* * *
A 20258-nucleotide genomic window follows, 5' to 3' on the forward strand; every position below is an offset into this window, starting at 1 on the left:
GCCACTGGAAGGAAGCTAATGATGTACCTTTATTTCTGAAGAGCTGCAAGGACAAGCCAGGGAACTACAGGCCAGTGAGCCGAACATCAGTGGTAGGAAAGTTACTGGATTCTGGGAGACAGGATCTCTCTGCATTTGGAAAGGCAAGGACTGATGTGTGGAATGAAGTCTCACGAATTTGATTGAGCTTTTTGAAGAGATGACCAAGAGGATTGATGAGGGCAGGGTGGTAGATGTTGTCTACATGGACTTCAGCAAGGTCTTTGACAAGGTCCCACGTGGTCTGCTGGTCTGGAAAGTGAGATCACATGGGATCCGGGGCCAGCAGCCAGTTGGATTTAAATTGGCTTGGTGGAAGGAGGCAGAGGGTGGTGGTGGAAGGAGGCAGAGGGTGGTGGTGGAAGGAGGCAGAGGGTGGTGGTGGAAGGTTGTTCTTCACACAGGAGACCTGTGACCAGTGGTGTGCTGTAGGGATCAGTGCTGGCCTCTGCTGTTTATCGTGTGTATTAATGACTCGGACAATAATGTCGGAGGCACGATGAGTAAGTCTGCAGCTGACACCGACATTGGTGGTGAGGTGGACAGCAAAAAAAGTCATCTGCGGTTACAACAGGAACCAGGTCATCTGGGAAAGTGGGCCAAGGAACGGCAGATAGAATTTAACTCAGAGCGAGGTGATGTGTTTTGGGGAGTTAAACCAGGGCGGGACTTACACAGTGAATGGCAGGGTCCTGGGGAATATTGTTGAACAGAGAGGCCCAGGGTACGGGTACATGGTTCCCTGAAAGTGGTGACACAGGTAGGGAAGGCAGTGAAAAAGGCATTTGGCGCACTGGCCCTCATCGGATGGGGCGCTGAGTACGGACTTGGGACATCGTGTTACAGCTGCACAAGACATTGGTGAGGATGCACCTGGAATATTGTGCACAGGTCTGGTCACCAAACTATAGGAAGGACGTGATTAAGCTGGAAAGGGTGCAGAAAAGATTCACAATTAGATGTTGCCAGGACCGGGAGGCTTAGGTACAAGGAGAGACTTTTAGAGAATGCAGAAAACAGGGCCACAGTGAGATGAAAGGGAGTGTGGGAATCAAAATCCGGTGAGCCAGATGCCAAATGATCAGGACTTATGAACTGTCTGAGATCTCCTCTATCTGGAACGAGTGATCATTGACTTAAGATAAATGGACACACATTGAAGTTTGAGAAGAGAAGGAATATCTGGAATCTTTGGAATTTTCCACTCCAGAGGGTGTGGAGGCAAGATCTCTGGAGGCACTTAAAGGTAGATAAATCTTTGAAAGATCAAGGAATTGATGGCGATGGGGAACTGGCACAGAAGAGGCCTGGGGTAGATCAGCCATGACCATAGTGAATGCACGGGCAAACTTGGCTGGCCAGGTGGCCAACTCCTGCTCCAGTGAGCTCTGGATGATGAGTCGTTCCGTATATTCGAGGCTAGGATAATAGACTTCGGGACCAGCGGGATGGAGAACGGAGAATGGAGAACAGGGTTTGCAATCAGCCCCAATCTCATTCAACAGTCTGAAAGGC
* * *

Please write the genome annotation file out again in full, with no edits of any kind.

A 20258-nucleotide genomic window follows, 5' to 3' on the forward strand; every position below is an offset into this window, starting at 1 on the left:
GCCACTGGAAGGAAGCTAATGATGTACCTTTATTTCTGAAGAGCTGCAAGGACAAGCCAGGGAACTACAGGCCAGTGAGCCGAACATCAGTGGTAGGAAAGTTACTGGATTCTGGGAGACAGGATCTCTCTGCATTTGGAAAGGCAAGGACTGATGTGTGGAATGAAGTCTCACGAATTTGATTGAGCTTTTTGAAGAGATGACCAAGAGGATTGATGAGGGCAGGGTGGTAGATGTTGTCTACATGGACTTCAGCAAGGTCTTTGACAAGGTCCCACGTGGTCTGCTGGTCTGGAAAGTGAGATCACATGGGATCCGGGGCCAGCAGCCAGTTGGATTTAAATTGGCTTGGTGGAAGGAGGCAGAGGGTGGTGGTGGAAGGAGGCAGAGGGTGGTGGTGGAAGGAGGCAGAGGGTGGTGGTGGAAGGTTGTTCTTCACACAGGAGACCTGTGACCAGTGGTGTGCTGTAGGGATCAGTGCTGGCCTCTGCTGTTTATCGTGTGTATTAATGACTCGGACAATAATGTCGGAGGCACGATGAGTAAGTCTGCAGCTGACACCGACATTGGTGGTGAGGTGGACAGCAAAAAAAGTCATCTGCGGTTACAACAGGAACCAGGTCATCTGGGAAAGTGGGCCAAGGAACGGCAGATAGAATTTAACTCAGAGCGAGGTGATGTGTTTTGGGGAGTTAAACCAGGGCGGGACTTACACAGTGAATGGCAGGGTCCTGGGGAATATTGTTGAACAGAGAGGCCCAGGGTACGGGTACATGGTTCCCTGAAAGTGGTGACACAGGTAGGGAAGGCAGTGAAAAAGGCATTTGGCGCACTGGCCCTCATCGGATGGGGCGCTGAGTACGGACTTGGGACATCGTGTTACAGCTGCACAAGACATTGGTGAGGATGCACCTGGAATATTGTGCACAGGTCTGGTCACCAAACTATAGGAAGGACGTGATTAAGCTGGAAAGGGTGCAGAAAAGATTCACAATTAGATGTTGCCAGGACCGGGAGGCTTAGGTACAAGGAGAGACTTTTAGAGAATGCAGAAAACAGGGCCACAGTGAGATGAAAGGGAGTGTGGGAATCAAAATCCGGTGAGCCAGATGCCAAATGATCAGGACTTATGAACTGTCTGAGATCTCCTCTATCTGGAACGAGTGATCATTGACTTAAGATAAATGGACACACATTGAAGTTTGAGAAGAGAAGGAATATCTGGAATCTTTGGAATTTTCCACTCCAGAGGGTGTGGAGGCAAGATCTCTGGAGGCACTTAAAGGTAGATAAATCTTTGAAAGATCAAGGAATTGATGGCGATGGGGAACTGGCACAGAAGAGGCCTGGGGTAGATCAGCCATGACCATAGTGAATGCACGGGCAAACTTGGCTGGCCAGGTGGCCAACTCCTGCTCCAGTGAGCTCTGGATGATGAGTCGTTCCGTATATTCGAGGCTAGGATAATAGACTTCGGGACCAGCGGGATGGAGAACGGAGAATGGAGAACAGGGTTTGCAATCAGCCCCAATCTCATTCAACAGTCTGAAAGGC